The standing bands, a semi-circular collar, the curved edge standing up round the back of the head. While the straight horizontal edges in front met under the chin and were tied by band-strings, the collar occasionally was worn turned down. It was supported on a wire frame attached to the neck of the doublet behind. The starched collar rested on this. It was usually of linen, but also lawn and lace. They were popular for a quarter of a century.

The soft, unstiffened collar draped over the shoulders of the doublet were called falling-bands. Until the Civil War barristers wore falling bands, also known as a rabat, with about six tabs arranged one upon the other, and having the appearance of ruffs rather than bands. They differed from the bands of the clergy of that period in that they were not poked as the latter were. Lawyers took to modern bands about the middle of the seventeenth century. They continued in ecclesiastical use well into the nineteenth century in the smaller, linen strip or tab form- short-bands. These are retained by some Church of England ministers, academics, lawyers, and non-conformist ministers.

Bands were adopted early in the eighteenth century, by parish clerks and dissenting ministers, as well as by clergymen of the established church. The bands were fairly wide, set close together. The outer white edge is the hemmed linen fabric which, being turned over onto itself three times, is opaque.

The falling bands, worn 1540s to 1670s, could take three forms. Firstly, a small turned-down collar from a high neck-band, with an inverted v-or pyramidal-shaped spread under the chin and tied by band-strings sometimes visible but usually concealed. They were plain, or lace edged. These were popular 1590 to 1605, especially in military or puritan circles, reappearing 1620-50, when they were usually larger. Secondly, they could take the form of a wide collar, spreading horizontally from side to side across the shoulder, with the band-strings as formerly. These were popular 1630s to 1640s. Thirdly, a deep collar or bib, square-cut, spreading down the chest, the front borders meeting edge to edge flat, or with an inverted box-pleat. The corners were square or frequently rounded after 1660. Broad lace borders were usual. With the band-strings as formerly, these were popular 1640s to 1670s.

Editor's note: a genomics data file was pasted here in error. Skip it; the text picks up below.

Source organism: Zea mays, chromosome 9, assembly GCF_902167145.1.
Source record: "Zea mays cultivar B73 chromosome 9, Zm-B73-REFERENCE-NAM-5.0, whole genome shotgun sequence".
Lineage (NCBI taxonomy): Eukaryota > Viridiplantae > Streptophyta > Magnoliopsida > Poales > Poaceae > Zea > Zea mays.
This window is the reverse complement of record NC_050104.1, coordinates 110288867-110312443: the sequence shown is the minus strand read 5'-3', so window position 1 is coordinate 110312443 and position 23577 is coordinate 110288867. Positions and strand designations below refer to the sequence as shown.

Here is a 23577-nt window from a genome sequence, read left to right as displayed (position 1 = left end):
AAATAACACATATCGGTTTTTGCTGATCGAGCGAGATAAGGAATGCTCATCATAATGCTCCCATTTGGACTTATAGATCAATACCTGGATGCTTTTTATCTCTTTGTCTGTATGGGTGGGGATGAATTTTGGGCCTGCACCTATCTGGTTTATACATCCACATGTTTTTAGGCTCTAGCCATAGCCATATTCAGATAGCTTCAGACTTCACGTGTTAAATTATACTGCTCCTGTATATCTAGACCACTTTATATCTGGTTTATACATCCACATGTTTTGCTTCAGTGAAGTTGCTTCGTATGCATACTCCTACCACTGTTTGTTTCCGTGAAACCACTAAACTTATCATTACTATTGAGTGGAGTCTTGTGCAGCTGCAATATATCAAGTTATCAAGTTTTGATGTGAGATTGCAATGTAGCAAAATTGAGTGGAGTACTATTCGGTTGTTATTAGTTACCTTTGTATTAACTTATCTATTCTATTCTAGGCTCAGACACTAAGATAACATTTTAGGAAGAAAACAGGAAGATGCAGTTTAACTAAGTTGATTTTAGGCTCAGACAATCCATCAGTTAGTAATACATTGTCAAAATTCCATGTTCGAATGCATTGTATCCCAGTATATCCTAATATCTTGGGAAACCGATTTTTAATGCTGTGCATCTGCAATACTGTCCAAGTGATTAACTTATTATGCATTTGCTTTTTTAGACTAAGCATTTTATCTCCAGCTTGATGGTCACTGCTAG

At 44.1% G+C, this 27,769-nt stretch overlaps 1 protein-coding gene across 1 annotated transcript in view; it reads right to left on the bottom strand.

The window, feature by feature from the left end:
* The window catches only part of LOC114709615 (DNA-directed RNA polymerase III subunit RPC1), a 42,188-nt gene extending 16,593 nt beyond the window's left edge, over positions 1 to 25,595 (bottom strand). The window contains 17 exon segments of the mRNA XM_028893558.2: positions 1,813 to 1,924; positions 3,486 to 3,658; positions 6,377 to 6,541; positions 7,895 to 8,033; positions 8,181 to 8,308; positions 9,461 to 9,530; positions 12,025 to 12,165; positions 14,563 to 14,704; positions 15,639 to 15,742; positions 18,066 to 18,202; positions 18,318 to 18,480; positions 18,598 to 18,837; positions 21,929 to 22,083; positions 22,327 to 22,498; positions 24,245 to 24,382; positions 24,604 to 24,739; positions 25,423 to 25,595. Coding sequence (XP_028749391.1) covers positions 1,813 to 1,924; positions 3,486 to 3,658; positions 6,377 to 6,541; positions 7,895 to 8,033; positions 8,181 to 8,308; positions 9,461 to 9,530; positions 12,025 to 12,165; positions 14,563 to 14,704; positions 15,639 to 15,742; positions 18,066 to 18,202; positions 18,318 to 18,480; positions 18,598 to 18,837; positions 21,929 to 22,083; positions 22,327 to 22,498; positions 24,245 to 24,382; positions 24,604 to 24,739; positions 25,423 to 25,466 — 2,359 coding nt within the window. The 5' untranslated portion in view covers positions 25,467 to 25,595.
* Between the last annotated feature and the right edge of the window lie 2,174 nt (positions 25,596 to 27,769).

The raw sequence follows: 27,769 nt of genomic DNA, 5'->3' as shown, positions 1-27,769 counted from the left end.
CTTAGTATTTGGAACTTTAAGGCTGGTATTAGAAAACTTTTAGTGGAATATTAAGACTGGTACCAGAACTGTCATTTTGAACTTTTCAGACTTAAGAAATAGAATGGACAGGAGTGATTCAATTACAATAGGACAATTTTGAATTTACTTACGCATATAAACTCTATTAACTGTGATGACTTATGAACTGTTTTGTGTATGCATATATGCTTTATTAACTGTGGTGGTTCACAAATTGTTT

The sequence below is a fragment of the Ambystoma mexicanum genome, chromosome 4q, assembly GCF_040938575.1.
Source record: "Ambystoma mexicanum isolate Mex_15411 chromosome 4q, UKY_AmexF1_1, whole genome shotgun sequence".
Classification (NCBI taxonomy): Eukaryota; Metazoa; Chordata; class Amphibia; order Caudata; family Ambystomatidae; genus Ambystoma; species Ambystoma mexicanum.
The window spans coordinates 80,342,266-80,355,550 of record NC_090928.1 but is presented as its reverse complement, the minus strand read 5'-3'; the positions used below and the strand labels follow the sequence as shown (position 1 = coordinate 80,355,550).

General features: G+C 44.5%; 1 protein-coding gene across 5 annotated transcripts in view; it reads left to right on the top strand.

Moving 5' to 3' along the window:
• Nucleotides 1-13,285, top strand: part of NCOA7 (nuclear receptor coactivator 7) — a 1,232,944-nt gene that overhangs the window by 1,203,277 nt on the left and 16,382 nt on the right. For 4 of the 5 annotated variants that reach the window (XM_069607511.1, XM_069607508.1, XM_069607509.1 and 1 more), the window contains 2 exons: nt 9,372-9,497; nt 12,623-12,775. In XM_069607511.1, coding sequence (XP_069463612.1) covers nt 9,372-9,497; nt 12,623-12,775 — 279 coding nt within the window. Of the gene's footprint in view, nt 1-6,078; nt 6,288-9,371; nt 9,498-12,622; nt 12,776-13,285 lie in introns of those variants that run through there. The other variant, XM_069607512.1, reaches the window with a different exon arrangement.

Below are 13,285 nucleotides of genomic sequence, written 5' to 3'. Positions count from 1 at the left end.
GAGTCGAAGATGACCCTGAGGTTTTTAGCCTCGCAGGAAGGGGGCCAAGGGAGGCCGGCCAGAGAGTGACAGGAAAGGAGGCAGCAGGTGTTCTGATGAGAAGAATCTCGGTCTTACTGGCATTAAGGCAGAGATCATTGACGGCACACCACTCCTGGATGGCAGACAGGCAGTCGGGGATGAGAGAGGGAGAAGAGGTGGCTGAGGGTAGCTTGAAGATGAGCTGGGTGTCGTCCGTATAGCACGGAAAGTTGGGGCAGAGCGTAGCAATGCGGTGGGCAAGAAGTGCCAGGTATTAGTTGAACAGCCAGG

From bands to the modern necktie

The cravat or neckcloth was popular 1665-1730. It was a large square or triangle of either linen, lawn, silk or muslin, often starched, with the ends usually bordered with lace, or decorated with tasselled beads, and tied loosely beneath the chin. Formal cravats were always plain white, otherwise they could be coloured or patterned.

Tying the cravat in a bow was popular c.1665. Fastening with a cravat-string was popular c.1671. By 1680-90 the cravat was worn falling over a stiffened ornamental cravat-string. 1695-1700 saw the Steinkirk style, with the front ends twisted and the terminals either passed through a buttonhole or attached with a brooch to one side of the coat. The cravat was popular until the 1740s, and with the elderly thereafter.

In the 1840s several types of cravat were in use, the most traditional being a large bow with pointed ends. The variety of neckwear became very much greater in the 1890s. The scarf, formerly known as the kerchief, was also worn. In the 1890s neckties became popular, commonly in a butterfly- or batswing-shape bow. By the 1850s separate, starched, collars were standard, these reaching 3" in height by the 1890s.

Until about 1950, apart from short-sleeved, open-necked sports wear, day shirts always had a long sleeve with cuffs, closed by links or buttons, and with a neck-band with separate collar fastened by studs, or an attached collar. The attached collar is now dominant. The result is that bands are rarely used by graduates, who prefer the contemporary down turn collar and neck tie.

References and notes